All About Demonstrating Interest

You might have heard the term before, but do you actually know what it means? You know that it has something to do with the college application process, but just how important is it and how do you…do it? Luckily, College Calm can shed some light on the topic, as well as outline effective ways to demonstrate interest to your favorite colleges.

What is Demonstrated Interest? Demonstrated interest (DI) is a way for admissions officers to gauge a prospective applicant’s level of interest in their school. This helps them assess the likelihood that the applicant will accept an offer from them. 

Why is it important? Admissions offices care about yield: the number of admitted applicants who actually enroll at their school. Yield is valued because not only does it determine enrollment, but it also raises the college’s ranking and its perceived desirability. And if you have a dream school that you would attend if admitted, then letting admissions know that could work in your favor.

Do all colleges track Demonstrated Interest? No. Some, like the UCs and Ivies, do not track demonstrated interest. By googling annual Common Data Sets for each college, you can see which colleges track DI and by how much – Very Important, Important, Considered, Not Considered. This is also conveniently listed for you in CounselMore by scrolling through your college list in grid view.

So how do I demonstrate interest? Admissions officers track demonstrated interest in a number of ways:

You can register to receive information directly from colleges, either by registering on their web sites, or by scanning QR codes and filling out inquiry cards at college fairs. Any of these methods will put you in the college’s system for future reference.

Admissions officers can see when you’ve received an email, how long it’s taken you to open it and whether you’ve clicked links inside it. When you click on a link, they see where and when you’re looking on their website, such as researching their academic programs.

Both in-person and virtual visits let admissions know that you want to take a closer look at their school. In-person visits show that you are willing to travel to see the campus and interact with the students, as well as explore prospective majors. Should you plan a visit, either virtual or on-campus, be sure to cancel if you can’t attend; colleges take note when you register, cancel, or no-show.

Both high school visits and fairs give admissions officers an opportunity to meet prospective students in person, as well as promote their college. And often the person who visits is also the person who will read your application. Check your college center at school for upcoming college rep visits (typically in Fall and Spring), and be on the lookout for college fairs hosted by WACAC, NACAC and Colleges that Change Lives.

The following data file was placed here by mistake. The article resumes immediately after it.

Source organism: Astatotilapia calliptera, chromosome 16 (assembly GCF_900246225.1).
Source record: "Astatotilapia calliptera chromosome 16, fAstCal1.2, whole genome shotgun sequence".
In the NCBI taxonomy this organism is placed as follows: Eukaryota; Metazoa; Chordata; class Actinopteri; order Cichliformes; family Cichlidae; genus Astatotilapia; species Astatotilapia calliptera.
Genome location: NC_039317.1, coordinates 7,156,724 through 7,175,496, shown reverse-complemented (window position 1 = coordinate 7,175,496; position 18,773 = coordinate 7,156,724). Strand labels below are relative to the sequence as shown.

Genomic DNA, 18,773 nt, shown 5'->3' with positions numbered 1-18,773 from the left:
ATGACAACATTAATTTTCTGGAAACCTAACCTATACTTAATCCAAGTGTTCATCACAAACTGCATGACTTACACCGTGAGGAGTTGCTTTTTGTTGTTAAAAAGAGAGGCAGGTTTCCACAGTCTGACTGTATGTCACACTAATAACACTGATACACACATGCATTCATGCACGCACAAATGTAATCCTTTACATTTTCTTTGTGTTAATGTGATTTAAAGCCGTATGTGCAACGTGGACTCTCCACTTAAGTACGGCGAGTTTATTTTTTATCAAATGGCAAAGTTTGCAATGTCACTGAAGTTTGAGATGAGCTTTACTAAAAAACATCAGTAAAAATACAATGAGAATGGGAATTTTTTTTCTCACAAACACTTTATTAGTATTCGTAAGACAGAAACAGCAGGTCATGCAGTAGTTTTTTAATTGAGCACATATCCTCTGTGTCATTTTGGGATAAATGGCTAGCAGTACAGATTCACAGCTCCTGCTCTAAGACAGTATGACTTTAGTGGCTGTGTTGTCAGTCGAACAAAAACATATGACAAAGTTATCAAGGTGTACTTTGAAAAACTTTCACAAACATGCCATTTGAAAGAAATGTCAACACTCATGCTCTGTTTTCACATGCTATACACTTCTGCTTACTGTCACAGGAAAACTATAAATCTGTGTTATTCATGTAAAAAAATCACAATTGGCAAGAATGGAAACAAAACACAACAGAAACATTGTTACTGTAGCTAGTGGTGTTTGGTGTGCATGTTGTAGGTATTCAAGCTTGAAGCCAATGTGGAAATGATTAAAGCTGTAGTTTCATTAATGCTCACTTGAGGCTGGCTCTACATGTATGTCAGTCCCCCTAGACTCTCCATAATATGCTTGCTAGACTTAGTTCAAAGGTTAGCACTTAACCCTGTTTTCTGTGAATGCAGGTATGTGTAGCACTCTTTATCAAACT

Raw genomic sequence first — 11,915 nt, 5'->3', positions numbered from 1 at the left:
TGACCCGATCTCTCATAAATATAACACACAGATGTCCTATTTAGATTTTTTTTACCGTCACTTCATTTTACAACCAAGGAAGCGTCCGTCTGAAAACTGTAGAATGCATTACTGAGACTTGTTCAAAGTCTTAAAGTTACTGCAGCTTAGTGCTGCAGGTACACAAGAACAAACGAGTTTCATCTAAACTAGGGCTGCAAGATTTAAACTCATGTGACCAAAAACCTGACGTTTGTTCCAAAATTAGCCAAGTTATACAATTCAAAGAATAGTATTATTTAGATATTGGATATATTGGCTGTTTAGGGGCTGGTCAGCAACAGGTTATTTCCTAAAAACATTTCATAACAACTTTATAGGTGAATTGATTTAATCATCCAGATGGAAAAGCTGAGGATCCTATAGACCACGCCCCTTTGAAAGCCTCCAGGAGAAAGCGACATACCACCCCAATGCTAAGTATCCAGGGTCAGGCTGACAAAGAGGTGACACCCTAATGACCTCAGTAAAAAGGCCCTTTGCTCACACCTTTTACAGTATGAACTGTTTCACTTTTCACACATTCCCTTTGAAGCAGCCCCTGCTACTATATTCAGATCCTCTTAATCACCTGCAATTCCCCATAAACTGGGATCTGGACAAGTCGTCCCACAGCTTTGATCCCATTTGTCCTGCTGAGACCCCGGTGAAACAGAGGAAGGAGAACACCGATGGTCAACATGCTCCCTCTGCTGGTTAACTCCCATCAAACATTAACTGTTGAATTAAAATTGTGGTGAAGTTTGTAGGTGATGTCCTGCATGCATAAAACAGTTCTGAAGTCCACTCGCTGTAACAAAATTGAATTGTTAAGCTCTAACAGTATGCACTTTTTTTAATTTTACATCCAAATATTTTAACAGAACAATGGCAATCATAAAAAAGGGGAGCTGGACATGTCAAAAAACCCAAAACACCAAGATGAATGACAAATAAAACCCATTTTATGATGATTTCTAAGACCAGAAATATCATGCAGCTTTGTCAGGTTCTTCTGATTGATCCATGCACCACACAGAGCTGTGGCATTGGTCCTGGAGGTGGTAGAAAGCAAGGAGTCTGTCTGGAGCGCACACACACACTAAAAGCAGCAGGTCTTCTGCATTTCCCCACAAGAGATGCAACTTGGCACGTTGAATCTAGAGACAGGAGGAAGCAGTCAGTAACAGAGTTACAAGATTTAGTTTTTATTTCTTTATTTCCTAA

Don’t be afraid to send a text or email with questions. Admissions officers are your biggest advocate, and it’s a lot easier for them to vouch for you if they know you. Check out the RACC (Regional Admissions Counselors of California) website to connect with admissions officers who are based in California, but represent schools outside of California. You can also do a search on college admissions’ websites to find the admisionss officer dedicated to your geographic territory. 

Very interested applicants can take an extra step to market themselves to their favorite college by requesting an interview. This can be done from the college’s website or through the admissions office. Some schools offer interviews prior to the application process and others will only interview students who have completed an application. You can also ask about interview options when you visit schools. You could be interviewed by an alum/admissions officer/current student who will want to know your aspirations in attending the college, and who can answer questions you have about their experience there. On the Counselmore App Tracker tab you can also see updated information on which schools offer interviews. 

If you are interested in a particular field of study, ask the admissions office to refer you to a faculty member in that department. If you think you could be a recruited athlete, you can contact the coach directly through the Athletics site. It is valuable to connect with the people who can give you additional insight into a school. It helps students write much better “Why Us” essays. 

When you apply tells colleges how enthusiastic you are about their school. Applying Early Decision (ED1/ED2) tells colleges that you will attend if admitted. Applying Early Action (EA) shows you are a student who can get things done and that this school is important enough to you to apply early. If there is a school that you really have your eye on, apply earlier than later – a late application can be viewed as an afterthought.

These required essay questions have significance – colleges want to know more about you to decide if you are a good fit for their school. And remember to do your research – colleges also want to know how much you know about their school and why you think it’s the right place for your academic aspirations.

A Note About Demonstrated Interest

This blog discusses DI in general terms and should be used as a guide. Although DI is commonly tracked, it is used differently by colleges depending on the school’s institutional priorities. While it is most widely used to assess a potential offer acceptance, it can also tell admissions about prospective students’ majors or other useful information. Whatever the case, remember that it is just one small component of an application and is never the deciding factor for an applicant’s admittance.